Forgot your password?

We just sent you an email, containing instructions for how to reset your password.

Sign in

  • Before Dawn

    We stayed late at our friend’s loft.
    Food, wine and conversation were hard to let go of.
    After 1 am on 8th avenue I saw a sign.
    Is it an advert for a Broadway show or a portal to Hell?

    Hell’s Beach

    In 1987 we took a trip to Coney Island with our friend R, who was passionate about literature and is now a teacher on the other side of the Continent.

    R’s girlfriend, at the time, was passionate about many things too.
    On this very hot day in July she was passionately angry with someone who was staring at her during the train ride to Coney Island.

    On a crowded train traveling to an even more crowded beach, I clutched my bag and winced as R’s girlfriend spoke her mind to the staring stranger.
    The staring man responded calmly with a series of curses.
    Not swear words, but an incantation:
    “Curses on you,” he said to her with a practiced hand gesture.
    It was not an obscene gesture, but almost a benediction.
    One by one with gesture and the words he cursed each one of us.
    “Curses on you, and you and you.”

    My beach reading that day was Rimbaud’s A Season in Hell.
    It was the perfect book for the heat and crowds and my youth.
    My mind was on fire.

    “You have to have the hot dogs at Nathan’s” R, insisted.
    We had hot dogs at Nathan’s.

    I went into the water and saw a diaper and some chicken bones float by.
    I got out of the water.
    I saw two young people drag an old man into the water by his feet, pulling him along the sand.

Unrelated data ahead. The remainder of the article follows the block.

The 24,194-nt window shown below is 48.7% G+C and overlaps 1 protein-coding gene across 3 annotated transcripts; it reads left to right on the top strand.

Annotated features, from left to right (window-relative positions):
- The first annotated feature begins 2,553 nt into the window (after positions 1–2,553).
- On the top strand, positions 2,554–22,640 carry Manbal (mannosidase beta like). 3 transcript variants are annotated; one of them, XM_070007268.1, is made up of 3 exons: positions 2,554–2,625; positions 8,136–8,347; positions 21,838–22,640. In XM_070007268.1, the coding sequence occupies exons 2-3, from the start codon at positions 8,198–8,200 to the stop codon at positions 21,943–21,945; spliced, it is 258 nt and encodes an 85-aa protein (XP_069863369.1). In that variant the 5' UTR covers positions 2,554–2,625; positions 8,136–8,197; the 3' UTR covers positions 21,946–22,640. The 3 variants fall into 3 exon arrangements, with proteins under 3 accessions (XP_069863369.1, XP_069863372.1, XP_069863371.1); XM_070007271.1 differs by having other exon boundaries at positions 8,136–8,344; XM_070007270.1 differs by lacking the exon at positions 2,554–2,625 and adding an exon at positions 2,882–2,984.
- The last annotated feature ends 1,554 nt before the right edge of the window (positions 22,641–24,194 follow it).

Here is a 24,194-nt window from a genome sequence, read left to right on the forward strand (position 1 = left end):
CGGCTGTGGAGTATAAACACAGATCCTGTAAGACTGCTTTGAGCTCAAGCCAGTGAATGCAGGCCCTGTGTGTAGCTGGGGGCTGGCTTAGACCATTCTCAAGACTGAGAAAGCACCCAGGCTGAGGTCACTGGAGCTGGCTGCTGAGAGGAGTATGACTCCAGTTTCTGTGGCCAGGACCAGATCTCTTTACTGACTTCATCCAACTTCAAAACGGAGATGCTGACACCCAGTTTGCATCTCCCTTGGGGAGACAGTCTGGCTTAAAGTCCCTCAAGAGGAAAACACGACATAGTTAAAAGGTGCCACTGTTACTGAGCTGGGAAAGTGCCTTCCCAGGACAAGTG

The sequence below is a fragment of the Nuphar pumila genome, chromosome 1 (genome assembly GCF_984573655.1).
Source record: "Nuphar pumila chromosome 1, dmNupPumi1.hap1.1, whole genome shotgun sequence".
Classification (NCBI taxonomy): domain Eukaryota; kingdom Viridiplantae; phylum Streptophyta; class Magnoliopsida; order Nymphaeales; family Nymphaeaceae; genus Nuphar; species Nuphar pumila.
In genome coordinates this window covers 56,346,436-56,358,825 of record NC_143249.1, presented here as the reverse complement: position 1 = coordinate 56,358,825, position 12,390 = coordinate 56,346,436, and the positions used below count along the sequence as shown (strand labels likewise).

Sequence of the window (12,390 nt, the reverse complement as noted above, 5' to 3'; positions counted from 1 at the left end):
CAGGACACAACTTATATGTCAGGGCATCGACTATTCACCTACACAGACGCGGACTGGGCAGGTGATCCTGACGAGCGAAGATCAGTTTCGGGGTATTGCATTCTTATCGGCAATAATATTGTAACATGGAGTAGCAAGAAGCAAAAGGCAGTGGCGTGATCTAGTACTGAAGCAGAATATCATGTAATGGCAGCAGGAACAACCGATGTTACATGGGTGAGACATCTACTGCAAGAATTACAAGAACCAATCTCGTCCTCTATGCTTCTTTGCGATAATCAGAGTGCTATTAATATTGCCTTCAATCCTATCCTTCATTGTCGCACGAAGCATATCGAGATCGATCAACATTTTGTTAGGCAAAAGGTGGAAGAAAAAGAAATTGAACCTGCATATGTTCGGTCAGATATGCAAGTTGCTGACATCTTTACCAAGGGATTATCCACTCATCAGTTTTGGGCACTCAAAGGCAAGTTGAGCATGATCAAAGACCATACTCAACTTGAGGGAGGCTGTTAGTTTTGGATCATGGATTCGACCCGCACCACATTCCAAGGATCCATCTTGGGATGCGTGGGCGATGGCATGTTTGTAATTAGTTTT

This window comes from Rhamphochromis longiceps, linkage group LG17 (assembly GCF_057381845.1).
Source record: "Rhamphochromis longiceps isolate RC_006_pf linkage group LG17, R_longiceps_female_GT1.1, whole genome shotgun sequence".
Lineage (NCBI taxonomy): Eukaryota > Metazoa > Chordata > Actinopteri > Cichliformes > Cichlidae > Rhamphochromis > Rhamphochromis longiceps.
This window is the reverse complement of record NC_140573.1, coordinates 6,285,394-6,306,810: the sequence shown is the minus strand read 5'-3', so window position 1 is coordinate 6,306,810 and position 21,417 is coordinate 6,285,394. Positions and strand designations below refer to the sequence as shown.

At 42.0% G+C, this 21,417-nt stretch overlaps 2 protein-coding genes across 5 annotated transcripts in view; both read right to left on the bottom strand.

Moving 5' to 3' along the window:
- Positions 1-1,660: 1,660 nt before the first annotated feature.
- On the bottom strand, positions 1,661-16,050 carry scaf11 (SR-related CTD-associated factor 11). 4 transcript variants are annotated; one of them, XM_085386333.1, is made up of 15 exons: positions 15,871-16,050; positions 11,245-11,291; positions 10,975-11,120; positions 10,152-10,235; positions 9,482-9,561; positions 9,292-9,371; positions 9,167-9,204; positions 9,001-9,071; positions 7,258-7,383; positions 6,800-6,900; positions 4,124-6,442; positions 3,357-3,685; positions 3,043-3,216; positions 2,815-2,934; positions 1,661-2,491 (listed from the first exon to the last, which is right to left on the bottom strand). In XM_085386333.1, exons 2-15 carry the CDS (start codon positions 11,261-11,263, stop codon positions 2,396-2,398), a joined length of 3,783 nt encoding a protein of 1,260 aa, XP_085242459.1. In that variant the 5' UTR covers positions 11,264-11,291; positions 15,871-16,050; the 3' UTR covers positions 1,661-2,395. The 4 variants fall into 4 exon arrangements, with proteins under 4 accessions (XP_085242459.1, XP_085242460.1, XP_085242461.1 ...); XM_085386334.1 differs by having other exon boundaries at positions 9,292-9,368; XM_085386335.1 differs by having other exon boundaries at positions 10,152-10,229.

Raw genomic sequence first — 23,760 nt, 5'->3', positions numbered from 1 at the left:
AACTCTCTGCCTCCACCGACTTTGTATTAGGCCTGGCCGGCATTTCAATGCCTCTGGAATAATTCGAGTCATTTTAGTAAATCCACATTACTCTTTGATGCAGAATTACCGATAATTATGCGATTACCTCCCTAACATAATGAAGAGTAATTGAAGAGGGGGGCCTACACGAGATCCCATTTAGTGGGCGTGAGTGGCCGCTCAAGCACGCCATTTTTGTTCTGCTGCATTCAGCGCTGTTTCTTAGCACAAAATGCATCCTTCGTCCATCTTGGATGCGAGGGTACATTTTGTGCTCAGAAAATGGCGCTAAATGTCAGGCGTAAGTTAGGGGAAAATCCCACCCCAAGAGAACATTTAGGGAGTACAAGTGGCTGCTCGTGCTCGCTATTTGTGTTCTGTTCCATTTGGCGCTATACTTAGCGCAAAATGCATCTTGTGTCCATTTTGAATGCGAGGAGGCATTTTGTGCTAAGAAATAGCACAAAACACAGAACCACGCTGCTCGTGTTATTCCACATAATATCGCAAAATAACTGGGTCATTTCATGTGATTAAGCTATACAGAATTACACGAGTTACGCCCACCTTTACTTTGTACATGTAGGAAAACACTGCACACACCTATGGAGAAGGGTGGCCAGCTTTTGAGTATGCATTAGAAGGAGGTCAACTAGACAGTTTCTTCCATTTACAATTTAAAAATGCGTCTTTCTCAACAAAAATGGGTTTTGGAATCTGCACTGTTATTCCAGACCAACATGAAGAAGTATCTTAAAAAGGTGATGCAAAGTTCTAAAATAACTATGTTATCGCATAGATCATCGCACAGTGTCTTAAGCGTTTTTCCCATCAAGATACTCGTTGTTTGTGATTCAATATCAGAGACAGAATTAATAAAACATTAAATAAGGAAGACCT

I read my book and planned my escape from what seemed to be a beach at Hell’s shores.
    I planned my escape from the city at the end of the world.
    The curse seemed to be working it’s dark magic over the day.


    Last Season

    We had lunch yesterday with my husband’s Father at my Father-in law’s wife’s garden apartment.
    The conversation after lunch was all about Doctors and medications and appointments.
    We listened to the small complaints that contained hidden dangers.
    A slight cough, persistent, with difficulty swallowing sounded ominous.
    One swollen ankle meant something that we could not understand.
    Tests had been taken, more tests were underway, and Doctors were getting phone calls, last week and tomorrow.

    “Old age is the most difficult stage of life,” my Father-in law’s wife said.

    We discussed their plans to come Down East to visit in August.
    We continued to make plans despite the phone calls to Doctors and the portents and signs that we cannot understand.

    We continued to plan despite the fact that a curse was laid upon us by a witch on a train.
    “Men plan and god laughs.” is one of my Father-in-laws wife’s sayings.

    But I think there is a Devil at work.
    I saw the sign, after 1 am, on 8th avenue.
    • Share

    Connected stories:


Collections let you gather your favorite stories into shareable groups.

To collect stories, please become a Citizen.

    Copy and paste this embed code into your web page:

    px wide
    px tall
    Send this story to a friend:
    Would you like to send another?

      To retell stories, please .

        Sprouting stories lets you respond with a story of your own — like telling stories ’round a campfire.

        To sprout stories, please .

            Better browser, please.

            To view Cowbird, please use the latest version of Chrome, Safari, Firefox, Opera, or Internet Explorer.